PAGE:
Australian Lunar gold coin – Year of the Ox
The Chinese lunar calendar is today used by many for Taoist cosmology. It is believed that, depending on the year of the zodiac when a person is born, a special relationship exists between the person’s personality and the animal that constitutes part of the Chinese zodiac. The animals in the zodiac are supposed to be of symbolic nature, where each animal is a representation of a specific group of characteristics and traits that can be found in every human being. There are twelve animals in the Chinese zodiac, each of them being celebrated once every twelve years. In 1997 the year of the ox celebrated.
Those born in the year of the ox are considered to be steadfast and solid. They carefully consider what the ramifications of their actions are, but once a decision is made they tend to stand by their conviction. It is believed that those born in the year of the ox are of great spiritual strength, irrespective of their physical appearance. This makes them capable of achieving great things, and their step-by-step manner in tackling issues makes them never lose sight of their goal. They have an eye for detail and are hard-working people who can endure a great deal on account of their patient nature. Those born in the year of the ox tend to be stubborn as they sometimes do not know when to back down. On the other hand, their steadfastness always means they will provide a friend with honest, solid and unbiased advice.
It can therefore be seen that the Australian Gold Lunar Year of the Ox coin is an ideal gift for whoever you love or respect, since giving a Gold Lunar coin means that you are showing affection by immortalising the person’s year of birth and particular virtues in pure and precious golden artwork.
Australian Lunar gold coins are based on the Chinese Lunar Zodiac
It is believed that the Chinese lunar calendar was created almost five millennia ago by primeval ruling dynasties. Since that time, the calendar has been continuously improved by astronomers of different royal Chinese courts, culminating in a final version that was calculated according to the earth’s movement around the sun, but fitted into a lunar calendar, thus making it officially a lunisolar calendar. The decision to base the calendar on two celestial bodies stems from the fact that the moon’s motion around the earth is not in synchronisation with the earth’s motion around the sun, creating a time disparity which created a problem for farmers who, of course, needed an accurate calendar that would tell them the best time for planting and harvesting in accordance with the sun’s movement. Originally, the calendar was based on the cycles of the moon, as it was much easier for the ancient astronomers to make the necessary calculation. But, as time passed, they noticed the disparity between the lunar year which consisted of twelve months, each month consisting of 29.5 days which totalled 354 days in a year, and the solar year, which numbered a total of 365.24 days, thus making the lunar year 11 days shorter than the earth’s yearly orbit around the sun. To better synchronise the lunar calendar with the sun, a leap month was added every two or three years similar to that of the modern solar calendar where nearly every 4 years on February 29 an extra leap day is added to align the earth’s revolution around the sun.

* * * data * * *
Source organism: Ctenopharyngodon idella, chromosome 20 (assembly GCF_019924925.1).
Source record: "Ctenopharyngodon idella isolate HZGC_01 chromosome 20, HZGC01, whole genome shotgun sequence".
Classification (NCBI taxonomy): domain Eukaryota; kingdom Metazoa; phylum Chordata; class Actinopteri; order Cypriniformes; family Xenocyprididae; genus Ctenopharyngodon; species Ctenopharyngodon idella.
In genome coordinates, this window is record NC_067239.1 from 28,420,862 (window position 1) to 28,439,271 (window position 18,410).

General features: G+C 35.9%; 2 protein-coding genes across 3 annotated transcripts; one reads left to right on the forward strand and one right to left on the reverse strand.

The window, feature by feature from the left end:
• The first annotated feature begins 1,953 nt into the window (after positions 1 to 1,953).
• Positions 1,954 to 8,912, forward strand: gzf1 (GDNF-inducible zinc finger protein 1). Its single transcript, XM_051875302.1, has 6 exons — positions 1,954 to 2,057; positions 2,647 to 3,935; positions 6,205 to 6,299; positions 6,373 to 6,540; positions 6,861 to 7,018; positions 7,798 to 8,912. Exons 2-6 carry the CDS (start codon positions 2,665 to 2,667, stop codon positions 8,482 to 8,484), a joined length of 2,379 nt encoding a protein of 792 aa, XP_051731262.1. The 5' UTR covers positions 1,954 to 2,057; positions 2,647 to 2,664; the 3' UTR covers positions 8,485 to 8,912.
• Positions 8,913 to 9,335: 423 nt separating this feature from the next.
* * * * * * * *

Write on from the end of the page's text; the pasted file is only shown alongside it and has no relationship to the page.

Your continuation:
In contrast to most other calendars, the Chinese lunar calendar does not count years in an infinite sequence, but is instead composed of a 12 year period that is repeated five times in order to get to a cycle that is equal to 60 years. Each year of the period consists of two components, a heavenly stem and a terrestrial branch. The heavenly stem consists of ten symbols, which were the names of the ten days in the week used by the ancient Chinese, while the terrestrial branch consists of 12 animals from the Chinese zodiac cycle. For the creation of one year, each stem is combined with every second terrestrial branch. Thus, when all possible combinations between the heavenly stems and terrestrial branches have been made, this being equal to 60, the final cycle is created and subsequently it starts over once again. This method of cyclical dating is believed to be among the longest continuous sequences of time measurement in history. China today uses the Gregorian calendar, a solar calendar, for all civil purposes, but the lunar calendar is still the main calendar used by various communities in China and East Asia to determine celebrity dates such as jubilees, weddings, the Chinese New Year and other festivities.
Australian Lunar Year of the Ox coins – as rare as gold
The Perth Mint introduced the Lunar Year of the Ox gold coins for the first time in 1997 and subsequently issued the coins again in 2009. The next issue of the Year of the Ox will only become available in 2021, when the ox, according to the Chinese lunar calendar, will once again make its move. In 1997 the gold coin was offered in 1 oz, ¼ oz, 1/10 oz and 1/20 oz weights, while the 2009 issue added four new weights: 10 kg, 1 kg, 10 oz, and 2 oz. The one-ounce mintage in 1997 was 13,709 gold coins, while the 2009 mintage was sold out, reaching the maximum mintage limit of 30,000 gold coins. If the mintage of all Year of the Ox gold coins is included, then the total figure rises to 89,885 gold pieces. This is an extremely low figure compared with the mintage of other well-known investment bullion coins. For example, the Australian Kangaroo one-ounce gold coin reaches the corresponding cumulative mintage figure of the Year of the Ox Gold Series every 4 months. Australian Lunar Year of the Ox gold bullion coins are thus well suited for collectors since they are naturally as rare as gold.